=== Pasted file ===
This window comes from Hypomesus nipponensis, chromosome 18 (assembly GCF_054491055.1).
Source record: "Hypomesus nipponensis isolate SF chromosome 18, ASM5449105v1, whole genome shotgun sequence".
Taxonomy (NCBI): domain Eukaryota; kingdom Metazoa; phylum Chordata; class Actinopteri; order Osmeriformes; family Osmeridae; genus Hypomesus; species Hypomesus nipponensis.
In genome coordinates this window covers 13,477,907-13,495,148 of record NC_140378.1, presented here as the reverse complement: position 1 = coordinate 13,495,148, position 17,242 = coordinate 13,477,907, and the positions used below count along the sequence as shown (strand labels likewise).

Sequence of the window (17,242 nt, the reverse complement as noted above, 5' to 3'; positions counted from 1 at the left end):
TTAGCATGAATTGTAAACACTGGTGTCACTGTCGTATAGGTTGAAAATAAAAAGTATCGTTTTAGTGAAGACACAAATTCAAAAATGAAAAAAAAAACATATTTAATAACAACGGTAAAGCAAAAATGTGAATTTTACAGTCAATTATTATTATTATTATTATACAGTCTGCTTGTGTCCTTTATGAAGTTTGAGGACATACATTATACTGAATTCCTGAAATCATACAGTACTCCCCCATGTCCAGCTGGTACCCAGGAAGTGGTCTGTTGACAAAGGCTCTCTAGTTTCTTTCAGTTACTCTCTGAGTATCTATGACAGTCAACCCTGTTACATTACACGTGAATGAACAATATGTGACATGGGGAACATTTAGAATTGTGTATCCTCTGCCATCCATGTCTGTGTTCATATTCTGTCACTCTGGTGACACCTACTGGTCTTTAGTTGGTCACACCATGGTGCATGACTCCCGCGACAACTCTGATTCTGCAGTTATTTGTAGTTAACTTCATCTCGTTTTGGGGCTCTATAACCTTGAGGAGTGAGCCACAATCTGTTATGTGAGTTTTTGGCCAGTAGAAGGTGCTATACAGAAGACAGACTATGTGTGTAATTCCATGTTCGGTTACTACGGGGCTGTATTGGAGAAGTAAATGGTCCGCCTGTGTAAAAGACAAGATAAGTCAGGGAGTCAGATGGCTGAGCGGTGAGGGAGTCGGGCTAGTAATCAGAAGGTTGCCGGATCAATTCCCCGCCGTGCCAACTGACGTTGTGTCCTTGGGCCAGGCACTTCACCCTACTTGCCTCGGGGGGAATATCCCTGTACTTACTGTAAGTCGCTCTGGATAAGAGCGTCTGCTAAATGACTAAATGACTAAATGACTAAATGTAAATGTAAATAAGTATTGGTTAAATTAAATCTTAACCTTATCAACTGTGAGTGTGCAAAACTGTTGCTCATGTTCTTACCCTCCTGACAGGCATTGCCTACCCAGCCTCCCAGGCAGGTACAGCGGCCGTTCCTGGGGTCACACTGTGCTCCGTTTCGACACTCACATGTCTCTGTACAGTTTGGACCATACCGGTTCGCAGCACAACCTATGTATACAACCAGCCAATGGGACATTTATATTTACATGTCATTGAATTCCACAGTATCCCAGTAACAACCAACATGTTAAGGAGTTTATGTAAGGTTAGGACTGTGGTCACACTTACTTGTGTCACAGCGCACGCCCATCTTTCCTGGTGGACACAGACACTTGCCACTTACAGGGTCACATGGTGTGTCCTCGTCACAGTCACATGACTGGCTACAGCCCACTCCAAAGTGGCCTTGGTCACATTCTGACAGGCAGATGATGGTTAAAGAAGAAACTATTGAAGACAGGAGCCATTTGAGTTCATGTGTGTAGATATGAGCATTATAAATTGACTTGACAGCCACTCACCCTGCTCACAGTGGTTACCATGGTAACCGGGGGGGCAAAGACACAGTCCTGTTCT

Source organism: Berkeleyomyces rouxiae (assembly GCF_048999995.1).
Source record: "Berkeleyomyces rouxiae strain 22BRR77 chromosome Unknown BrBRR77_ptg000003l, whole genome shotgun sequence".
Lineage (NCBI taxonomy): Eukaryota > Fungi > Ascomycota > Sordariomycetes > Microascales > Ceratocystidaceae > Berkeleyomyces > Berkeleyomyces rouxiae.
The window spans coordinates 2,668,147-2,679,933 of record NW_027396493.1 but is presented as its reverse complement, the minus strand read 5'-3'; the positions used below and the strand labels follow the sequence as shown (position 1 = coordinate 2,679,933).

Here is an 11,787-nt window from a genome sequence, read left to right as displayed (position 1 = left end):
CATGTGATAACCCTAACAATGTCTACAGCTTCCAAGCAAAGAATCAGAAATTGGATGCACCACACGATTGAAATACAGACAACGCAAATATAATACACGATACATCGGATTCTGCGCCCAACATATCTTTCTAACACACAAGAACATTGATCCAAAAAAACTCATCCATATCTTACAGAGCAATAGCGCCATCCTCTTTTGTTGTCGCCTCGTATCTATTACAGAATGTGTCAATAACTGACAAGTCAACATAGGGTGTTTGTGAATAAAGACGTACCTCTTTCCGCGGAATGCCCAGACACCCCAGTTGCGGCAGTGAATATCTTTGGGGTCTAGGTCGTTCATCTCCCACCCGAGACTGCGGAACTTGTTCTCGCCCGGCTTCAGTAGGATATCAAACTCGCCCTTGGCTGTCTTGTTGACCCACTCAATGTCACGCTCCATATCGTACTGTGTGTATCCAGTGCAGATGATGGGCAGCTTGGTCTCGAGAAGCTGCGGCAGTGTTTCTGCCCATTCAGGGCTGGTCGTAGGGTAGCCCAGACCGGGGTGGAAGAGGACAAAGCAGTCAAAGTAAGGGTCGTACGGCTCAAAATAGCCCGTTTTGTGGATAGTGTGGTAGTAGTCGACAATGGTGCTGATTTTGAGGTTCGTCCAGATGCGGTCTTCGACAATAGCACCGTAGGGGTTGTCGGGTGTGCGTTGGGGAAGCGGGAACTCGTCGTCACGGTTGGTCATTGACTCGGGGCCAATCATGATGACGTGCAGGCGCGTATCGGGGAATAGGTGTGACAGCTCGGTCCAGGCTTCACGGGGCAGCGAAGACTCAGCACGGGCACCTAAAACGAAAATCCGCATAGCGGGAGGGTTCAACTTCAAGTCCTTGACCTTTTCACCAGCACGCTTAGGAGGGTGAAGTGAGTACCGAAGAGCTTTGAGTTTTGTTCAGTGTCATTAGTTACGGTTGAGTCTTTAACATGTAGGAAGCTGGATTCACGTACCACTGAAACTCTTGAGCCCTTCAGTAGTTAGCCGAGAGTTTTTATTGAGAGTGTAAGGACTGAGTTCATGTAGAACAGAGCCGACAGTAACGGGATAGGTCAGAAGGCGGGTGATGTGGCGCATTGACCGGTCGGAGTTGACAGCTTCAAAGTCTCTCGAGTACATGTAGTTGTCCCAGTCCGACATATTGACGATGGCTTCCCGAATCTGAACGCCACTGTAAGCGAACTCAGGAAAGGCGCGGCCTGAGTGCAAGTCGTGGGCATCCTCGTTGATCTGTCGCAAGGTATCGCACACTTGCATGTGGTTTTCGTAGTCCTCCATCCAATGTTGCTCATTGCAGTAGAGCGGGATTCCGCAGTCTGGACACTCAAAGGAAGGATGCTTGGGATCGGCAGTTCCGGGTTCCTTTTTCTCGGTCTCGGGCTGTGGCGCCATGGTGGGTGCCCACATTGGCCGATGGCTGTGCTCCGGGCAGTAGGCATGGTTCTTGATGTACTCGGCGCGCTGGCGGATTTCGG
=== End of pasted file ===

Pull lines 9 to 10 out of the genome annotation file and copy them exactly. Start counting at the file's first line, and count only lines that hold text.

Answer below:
Lineage (NCBI taxonomy): Eukaryota > Fungi > Ascomycota > Sordariomycetes > Microascales > Ceratocystidaceae > Berkeleyomyces > Berkeleyomyces rouxiae.
The window spans coordinates 2,668,147-2,679,933 of record NW_027396493.1 but is presented as its reverse complement, the minus strand read 5'-3'; the positions used below and the strand labels follow the sequence as shown (position 1 = coordinate 2,679,933).